PCP Against: Should Countries with an Appointed Senate Abolish it in Favour of an Entirely Elected Government?

Raeesa Ashique - 2N Electrical
Posted on: July 4, 2016

Many people believe that the current model under which the Senate operates is not working. Some call for an elected instead of an appointed Senate, some call for reform, and some call for abolishment altogether. Granted, there is some corruption, but reform is a much better solution than abolishment.

The Canadian Parliament is based on the Westminster model, which is the same as the UK’s Parliament. The Senate is the Upper House of Parliament, and its purpose is to keep checks on the Lower House. The MPs in the House of Commons, or the Lower House, are elected based on population, while the Senate is appointed and represent regions of the country.

First of all, there would be no Confederation without the Senate. Canada has had a Senate since the British North America Act passed in 1867, because equal representation by region in the Senate was the only way Quebec would accept representation by population in the House of Commons. At the time, no one wanted to see Ontario as the decision maker or breaker. The same rule still applies: the Canadian Senate is the best way to make sure that the smaller provinces’ voices are still heard in Parliament, and prevent the more populated provinces from abusing their power of the majority.

The Fathers of Confederation wanted the Senate to have the following characteristics: independence, long-term perspective, continuity, professional and life experience, and regional equality. Are these no longer valid? Or do reformers believe that abolishment will increase the integration of these elements in government? Change for the sake of change must be discouraged: while abolishment may appear to be the easy way out, it’s important to come up with the best case scenario for the Canadian system of government.

Sir John A. Macdonald wanted the Senate to “be an independent House” which would serve as “the sober second thought”. This is the point of the Senate: besides being able to introduce their own bills, they are supposed to review, amend, and approve or reject bills passed by the House of Commons. Basically, their main role is as a check on the House of Commons. This is essentially the same role as the House of Lords in UK. Although the House of Lords cannot prevent a bill from passing, they can force the House of Commons to reconsider their decisions, which is a valuable system to put a check on power and a system which is also working.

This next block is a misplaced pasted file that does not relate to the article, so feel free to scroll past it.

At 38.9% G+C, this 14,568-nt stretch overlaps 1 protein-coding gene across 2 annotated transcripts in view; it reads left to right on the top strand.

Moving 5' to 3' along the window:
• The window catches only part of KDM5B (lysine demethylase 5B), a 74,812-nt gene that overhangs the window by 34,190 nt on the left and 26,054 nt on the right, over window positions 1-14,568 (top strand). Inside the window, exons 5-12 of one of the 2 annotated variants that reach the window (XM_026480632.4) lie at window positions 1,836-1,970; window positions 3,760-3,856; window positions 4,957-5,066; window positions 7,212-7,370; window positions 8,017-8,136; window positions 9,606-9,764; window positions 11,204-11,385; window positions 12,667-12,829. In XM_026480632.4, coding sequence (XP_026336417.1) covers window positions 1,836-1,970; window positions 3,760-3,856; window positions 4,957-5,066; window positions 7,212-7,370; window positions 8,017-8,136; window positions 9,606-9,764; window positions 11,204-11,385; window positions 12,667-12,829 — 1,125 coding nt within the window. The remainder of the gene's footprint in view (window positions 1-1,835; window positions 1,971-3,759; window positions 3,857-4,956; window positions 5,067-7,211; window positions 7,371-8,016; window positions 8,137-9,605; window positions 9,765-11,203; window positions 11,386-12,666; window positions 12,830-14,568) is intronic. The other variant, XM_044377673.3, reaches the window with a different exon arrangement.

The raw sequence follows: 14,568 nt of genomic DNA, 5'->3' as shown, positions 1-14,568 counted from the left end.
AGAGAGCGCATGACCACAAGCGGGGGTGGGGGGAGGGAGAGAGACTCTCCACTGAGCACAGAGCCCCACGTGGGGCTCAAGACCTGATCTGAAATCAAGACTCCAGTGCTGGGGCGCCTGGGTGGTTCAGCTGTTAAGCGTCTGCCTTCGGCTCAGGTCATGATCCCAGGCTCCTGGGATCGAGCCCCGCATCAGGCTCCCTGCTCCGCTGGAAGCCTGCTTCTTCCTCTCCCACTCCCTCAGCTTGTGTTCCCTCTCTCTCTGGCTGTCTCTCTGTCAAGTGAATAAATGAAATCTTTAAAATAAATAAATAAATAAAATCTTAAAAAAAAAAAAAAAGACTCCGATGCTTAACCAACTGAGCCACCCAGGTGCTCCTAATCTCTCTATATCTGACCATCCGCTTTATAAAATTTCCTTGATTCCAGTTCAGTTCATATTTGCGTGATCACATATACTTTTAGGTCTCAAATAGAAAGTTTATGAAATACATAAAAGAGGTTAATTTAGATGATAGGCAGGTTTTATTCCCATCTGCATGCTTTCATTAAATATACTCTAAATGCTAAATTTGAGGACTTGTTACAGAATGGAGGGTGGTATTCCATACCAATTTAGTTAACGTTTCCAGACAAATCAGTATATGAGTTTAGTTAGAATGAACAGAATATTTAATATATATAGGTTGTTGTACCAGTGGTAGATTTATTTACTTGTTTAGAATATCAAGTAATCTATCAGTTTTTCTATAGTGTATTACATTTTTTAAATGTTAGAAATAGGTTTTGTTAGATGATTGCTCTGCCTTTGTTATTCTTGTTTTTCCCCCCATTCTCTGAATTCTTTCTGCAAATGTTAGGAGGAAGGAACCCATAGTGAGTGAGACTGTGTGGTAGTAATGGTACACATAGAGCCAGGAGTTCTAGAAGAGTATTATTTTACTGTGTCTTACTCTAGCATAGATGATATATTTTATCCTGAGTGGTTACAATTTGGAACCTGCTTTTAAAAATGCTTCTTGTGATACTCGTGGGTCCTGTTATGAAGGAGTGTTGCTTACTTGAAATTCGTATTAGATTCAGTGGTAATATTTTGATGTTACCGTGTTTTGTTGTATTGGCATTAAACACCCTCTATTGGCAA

Members of the Canadian Senate are appointed by the Governor General based on the Prime Minister’s recommendation, and there are many benefits to an appointed Senate over an elected one. It is filled by people with valuable professional experience, who are generally not politicians but rather consultants, managers, teachers, lawyers, health care workers, and the list goes on. They were contributing members of society who were making a difference, and want to continue to make a difference. Appointing these people is the best way to bring them into government without making them run for office.

Not only is an appointed government beneficial, but an elected one may be harmful.

First of all, there is a very likely chance of elected a Senate that mirrors the House of Commons, which would result in a gridlock in the decision-making process and defeats the purpose of the Senate. The purpose of the Senate is to provide a check on the House of Commons, but not to be able to overpower it.

Second of all, members of elected Senate will try to keep the people happy, but sometimes the right decision is not always the popular decision. They will be less likely to attempt to appease the people if their motive is the good of the country, rather than re-election. They have time to spend doing their job right, rather than campaigning. And, they have the education and diverse background to be able to do their job well.

Finally, do we really trust the people’s choice? The Governor General will appoint a Senate based on the candidates’ background, experience, and record, but the people do not always make the most informed decision. I think the American election situation makes this pretty clear, as does Brexit. Letting just anyone run for office may be democracy, but having just anyone win may be asking for trouble. The people often don’t know what or who they’re voting for. They are influenced by campaign ads and tricks, which are dependent on strategy and budget, or by the candidates’ party affiliation, or other aspects which do not necessarily speak to the candidates’ abilities to be the best at the job.

The best decision is to reform the Senate, rather than abolish it in favour of a fully elected government. The system has been working in Canada and the UK for years, and Canada must strive to implement the model in the way that the Fathers of Confederation intended. Also, it is key to ensuring that the needs of the smaller provinces are properly represented, and that the power of the House of Commons is kept in check. Yes, corruption exists in the Senate, but attempting to remove party affiliations and partisanship as well as adding accountability to the appointment process are better alternatives to abolishment, as a properly functional Senate will make a decision to best represent their region, not their party. Finally, do we really want the people to make ALL the decisions? No one wants another Brexit.